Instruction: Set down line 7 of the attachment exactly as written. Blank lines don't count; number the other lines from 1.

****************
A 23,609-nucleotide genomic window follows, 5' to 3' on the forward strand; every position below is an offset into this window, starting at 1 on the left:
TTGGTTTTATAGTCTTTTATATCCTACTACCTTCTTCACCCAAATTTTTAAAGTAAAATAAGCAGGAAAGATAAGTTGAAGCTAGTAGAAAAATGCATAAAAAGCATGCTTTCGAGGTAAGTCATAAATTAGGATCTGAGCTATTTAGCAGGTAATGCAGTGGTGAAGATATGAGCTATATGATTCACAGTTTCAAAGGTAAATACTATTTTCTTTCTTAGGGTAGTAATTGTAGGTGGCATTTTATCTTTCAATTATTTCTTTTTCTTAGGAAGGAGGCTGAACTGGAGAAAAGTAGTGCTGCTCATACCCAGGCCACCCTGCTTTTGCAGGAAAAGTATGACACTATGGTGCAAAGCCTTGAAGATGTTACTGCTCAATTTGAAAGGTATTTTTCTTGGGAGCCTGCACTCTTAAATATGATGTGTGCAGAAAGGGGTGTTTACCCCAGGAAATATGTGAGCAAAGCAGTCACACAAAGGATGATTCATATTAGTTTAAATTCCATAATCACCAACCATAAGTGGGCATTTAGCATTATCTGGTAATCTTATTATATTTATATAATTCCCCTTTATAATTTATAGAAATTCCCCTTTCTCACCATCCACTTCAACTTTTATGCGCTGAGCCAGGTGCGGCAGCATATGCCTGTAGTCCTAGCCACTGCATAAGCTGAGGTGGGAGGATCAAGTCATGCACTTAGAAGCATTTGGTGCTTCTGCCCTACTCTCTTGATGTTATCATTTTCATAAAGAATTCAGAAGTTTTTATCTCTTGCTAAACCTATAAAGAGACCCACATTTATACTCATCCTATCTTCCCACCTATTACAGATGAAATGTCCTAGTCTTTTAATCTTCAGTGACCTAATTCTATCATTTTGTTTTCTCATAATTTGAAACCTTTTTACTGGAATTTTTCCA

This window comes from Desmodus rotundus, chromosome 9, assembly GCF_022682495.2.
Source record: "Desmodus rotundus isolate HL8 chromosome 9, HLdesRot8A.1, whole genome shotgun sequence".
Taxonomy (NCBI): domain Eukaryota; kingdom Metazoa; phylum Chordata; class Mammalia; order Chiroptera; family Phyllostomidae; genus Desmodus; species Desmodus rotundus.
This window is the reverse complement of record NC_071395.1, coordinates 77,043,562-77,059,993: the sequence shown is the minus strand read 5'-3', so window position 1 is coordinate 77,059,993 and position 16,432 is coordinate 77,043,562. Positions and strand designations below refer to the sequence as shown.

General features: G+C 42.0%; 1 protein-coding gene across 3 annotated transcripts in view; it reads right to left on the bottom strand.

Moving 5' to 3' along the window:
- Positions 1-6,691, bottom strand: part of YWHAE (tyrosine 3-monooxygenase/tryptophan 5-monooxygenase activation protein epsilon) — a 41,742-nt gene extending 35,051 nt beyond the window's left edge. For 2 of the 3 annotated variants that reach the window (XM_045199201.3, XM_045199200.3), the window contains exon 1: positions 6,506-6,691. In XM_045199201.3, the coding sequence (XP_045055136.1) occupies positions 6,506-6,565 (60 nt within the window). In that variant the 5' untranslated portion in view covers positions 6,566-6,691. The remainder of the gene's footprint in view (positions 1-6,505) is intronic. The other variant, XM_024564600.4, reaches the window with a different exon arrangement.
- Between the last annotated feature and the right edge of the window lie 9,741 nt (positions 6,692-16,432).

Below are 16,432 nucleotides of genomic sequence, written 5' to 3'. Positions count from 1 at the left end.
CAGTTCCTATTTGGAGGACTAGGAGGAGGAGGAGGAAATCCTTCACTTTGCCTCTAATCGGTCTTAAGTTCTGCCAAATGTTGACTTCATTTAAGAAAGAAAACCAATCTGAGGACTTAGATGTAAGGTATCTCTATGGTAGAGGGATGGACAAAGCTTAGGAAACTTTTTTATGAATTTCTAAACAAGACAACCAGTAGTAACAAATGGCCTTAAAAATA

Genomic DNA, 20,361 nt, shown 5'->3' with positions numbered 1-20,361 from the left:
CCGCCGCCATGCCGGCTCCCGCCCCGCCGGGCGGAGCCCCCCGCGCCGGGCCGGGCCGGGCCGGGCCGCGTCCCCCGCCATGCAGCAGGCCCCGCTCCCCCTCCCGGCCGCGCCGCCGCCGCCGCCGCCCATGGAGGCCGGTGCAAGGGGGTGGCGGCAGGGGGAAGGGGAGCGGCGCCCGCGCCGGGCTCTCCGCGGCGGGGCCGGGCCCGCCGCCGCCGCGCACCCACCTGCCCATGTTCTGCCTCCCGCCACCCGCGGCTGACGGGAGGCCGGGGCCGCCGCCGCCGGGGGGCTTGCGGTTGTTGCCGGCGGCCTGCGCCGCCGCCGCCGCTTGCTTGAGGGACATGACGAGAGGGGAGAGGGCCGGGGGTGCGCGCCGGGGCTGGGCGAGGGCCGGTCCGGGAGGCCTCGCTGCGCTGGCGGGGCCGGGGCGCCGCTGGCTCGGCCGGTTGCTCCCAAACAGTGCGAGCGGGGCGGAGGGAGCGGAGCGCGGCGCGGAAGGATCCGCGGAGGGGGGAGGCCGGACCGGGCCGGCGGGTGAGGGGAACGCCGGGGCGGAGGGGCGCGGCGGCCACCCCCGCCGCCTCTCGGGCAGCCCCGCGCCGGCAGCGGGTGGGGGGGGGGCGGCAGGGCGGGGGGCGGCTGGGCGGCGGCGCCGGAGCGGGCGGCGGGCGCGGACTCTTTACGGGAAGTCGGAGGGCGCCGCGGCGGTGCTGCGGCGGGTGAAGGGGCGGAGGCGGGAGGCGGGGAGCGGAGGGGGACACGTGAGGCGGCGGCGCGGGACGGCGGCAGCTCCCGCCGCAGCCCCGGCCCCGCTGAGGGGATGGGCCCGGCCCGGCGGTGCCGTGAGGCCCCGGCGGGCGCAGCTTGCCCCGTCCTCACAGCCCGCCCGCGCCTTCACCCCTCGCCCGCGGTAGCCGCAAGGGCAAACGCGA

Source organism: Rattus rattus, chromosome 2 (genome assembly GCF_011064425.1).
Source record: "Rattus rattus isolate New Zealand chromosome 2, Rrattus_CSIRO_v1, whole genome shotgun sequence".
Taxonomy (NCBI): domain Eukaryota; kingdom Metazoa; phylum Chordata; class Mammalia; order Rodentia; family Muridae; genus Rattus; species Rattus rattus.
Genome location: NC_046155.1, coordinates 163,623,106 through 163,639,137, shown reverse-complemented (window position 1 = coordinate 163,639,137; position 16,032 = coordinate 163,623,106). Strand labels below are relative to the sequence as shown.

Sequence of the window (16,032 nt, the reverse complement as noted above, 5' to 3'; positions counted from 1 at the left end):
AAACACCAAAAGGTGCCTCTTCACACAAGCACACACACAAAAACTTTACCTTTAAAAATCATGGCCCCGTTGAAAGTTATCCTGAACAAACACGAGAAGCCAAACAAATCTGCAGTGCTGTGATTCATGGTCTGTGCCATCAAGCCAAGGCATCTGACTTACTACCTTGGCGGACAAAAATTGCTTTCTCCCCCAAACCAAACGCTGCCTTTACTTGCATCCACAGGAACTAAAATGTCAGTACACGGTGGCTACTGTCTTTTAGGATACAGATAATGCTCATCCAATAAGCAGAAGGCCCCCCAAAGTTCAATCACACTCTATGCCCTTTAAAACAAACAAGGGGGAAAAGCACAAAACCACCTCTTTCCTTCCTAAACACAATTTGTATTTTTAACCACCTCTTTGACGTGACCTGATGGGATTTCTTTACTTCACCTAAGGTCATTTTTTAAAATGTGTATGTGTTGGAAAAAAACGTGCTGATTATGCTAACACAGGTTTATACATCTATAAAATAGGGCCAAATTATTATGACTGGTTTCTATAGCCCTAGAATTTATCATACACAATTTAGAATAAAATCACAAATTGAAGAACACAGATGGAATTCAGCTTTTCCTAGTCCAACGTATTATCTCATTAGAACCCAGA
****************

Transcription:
General features: G+C 42.0%; 1 protein-coding gene across 3 annotated transcripts in view; it reads right to left on the bottom strand.